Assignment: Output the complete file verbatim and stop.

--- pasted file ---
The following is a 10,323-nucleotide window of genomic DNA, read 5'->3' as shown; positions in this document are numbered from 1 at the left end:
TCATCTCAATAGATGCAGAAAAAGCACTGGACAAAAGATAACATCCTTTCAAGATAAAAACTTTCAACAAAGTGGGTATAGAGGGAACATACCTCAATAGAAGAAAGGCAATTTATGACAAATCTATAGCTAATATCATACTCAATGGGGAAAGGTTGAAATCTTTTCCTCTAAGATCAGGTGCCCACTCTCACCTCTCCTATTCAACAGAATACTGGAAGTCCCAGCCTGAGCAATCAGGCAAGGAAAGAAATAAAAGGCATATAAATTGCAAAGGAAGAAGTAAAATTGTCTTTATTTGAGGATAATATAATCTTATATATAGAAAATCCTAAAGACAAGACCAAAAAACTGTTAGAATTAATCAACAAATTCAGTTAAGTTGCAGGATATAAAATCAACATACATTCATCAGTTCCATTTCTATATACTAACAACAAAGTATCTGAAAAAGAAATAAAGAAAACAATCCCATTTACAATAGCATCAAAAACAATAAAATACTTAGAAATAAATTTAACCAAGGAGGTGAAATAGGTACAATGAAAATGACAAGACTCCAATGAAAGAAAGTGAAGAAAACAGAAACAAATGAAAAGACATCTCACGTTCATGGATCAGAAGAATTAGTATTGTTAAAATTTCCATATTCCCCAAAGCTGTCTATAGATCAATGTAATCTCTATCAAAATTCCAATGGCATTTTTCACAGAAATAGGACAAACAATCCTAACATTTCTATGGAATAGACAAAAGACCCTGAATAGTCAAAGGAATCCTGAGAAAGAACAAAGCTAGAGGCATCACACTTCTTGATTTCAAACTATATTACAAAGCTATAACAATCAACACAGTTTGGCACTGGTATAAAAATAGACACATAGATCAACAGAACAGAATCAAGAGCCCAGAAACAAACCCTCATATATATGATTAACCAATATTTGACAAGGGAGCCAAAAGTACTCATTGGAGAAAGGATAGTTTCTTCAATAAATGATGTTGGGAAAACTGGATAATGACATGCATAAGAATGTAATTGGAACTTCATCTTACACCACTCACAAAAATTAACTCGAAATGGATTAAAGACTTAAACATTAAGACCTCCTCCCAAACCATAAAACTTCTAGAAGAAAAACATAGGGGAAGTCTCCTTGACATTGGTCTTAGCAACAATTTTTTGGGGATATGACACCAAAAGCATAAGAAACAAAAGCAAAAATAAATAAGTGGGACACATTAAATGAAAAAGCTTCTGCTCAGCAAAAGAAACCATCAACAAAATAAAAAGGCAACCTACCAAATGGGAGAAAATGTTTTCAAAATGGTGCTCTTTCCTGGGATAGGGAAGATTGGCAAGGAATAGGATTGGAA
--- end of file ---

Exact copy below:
The following is a 10,323-nucleotide window of genomic DNA, read 5'->3' as shown; positions in this document are numbered from 1 at the left end:
TCATCTCAATAGATGCAGAAAAAGCACTGGACAAAAGATAACATCCTTTCAAGATAAAAACTTTCAACAAAGTGGGTATAGAGGGAACATACCTCAATAGAAGAAAGGCAATTTATGACAAATCTATAGCTAATATCATACTCAATGGGGAAAGGTTGAAATCTTTTCCTCTAAGATCAGGTGCCCACTCTCACCTCTCCTATTCAACAGAATACTGGAAGTCCCAGCCTGAGCAATCAGGCAAGGAAAGAAATAAAAGGCATATAAATTGCAAAGGAAGAAGTAAAATTGTCTTTATTTGAGGATAATATAATCTTATATATAGAAAATCCTAAAGACAAGACCAAAAAACTGTTAGAATTAATCAACAAATTCAGTTAAGTTGCAGGATATAAAATCAACATACATTCATCAGTTCCATTTCTATATACTAACAACAAAGTATCTGAAAAAGAAATAAAGAAAACAATCCCATTTACAATAGCATCAAAAACAATAAAATACTTAGAAATAAATTTAACCAAGGAGGTGAAATAGGTACAATGAAAATGACAAGACTCCAATGAAAGAAAGTGAAGAAAACAGAAACAAATGAAAAGACATCTCACGTTCATGGATCAGAAGAATTAGTATTGTTAAAATTTCCATATTCCCCAAAGCTGTCTATAGATCAATGTAATCTCTATCAAAATTCCAATGGCATTTTTCACAGAAATAGGACAAACAATCCTAACATTTCTATGGAATAGACAAAAGACCCTGAATAGTCAAAGGAATCCTGAGAAAGAACAAAGCTAGAGGCATCACACTTCTTGATTTCAAACTATATTACAAAGCTATAACAATCAACACAGTTTGGCACTGGTATAAAAATAGACACATAGATCAACAGAACAGAATCAAGAGCCCAGAAACAAACCCTCATATATATGATTAACCAATATTTGACAAGGGAGCCAAAAGTACTCATTGGAGAAAGGATAGTTTCTTCAATAAATGATGTTGGGAAAACTGGATAATGACATGCATAAGAATGTAATTGGAACTTCATCTTACACCACTCACAAAAATTAACTCGAAATGGATTAAAGACTTAAACATTAAGACCTCCTCCCAAACCATAAAACTTCTAGAAGAAAAACATAGGGGAAGTCTCCTTGACATTGGTCTTAGCAACAATTTTTTGGGGATATGACACCAAAAGCATAAGAAACAAAAGCAAAAATAAATAAGTGGGACACATTAAATGAAAAAGCTTCTGCTCAGCAAAAGAAACCATCAACAAAATAAAAAGGCAACCTACCAAATGGGAGAAAATGTTTTCAAAATGGTGCTCTTTCCTGGGATAGGGAAGATTGGCAAGGAATAGGATTGGAA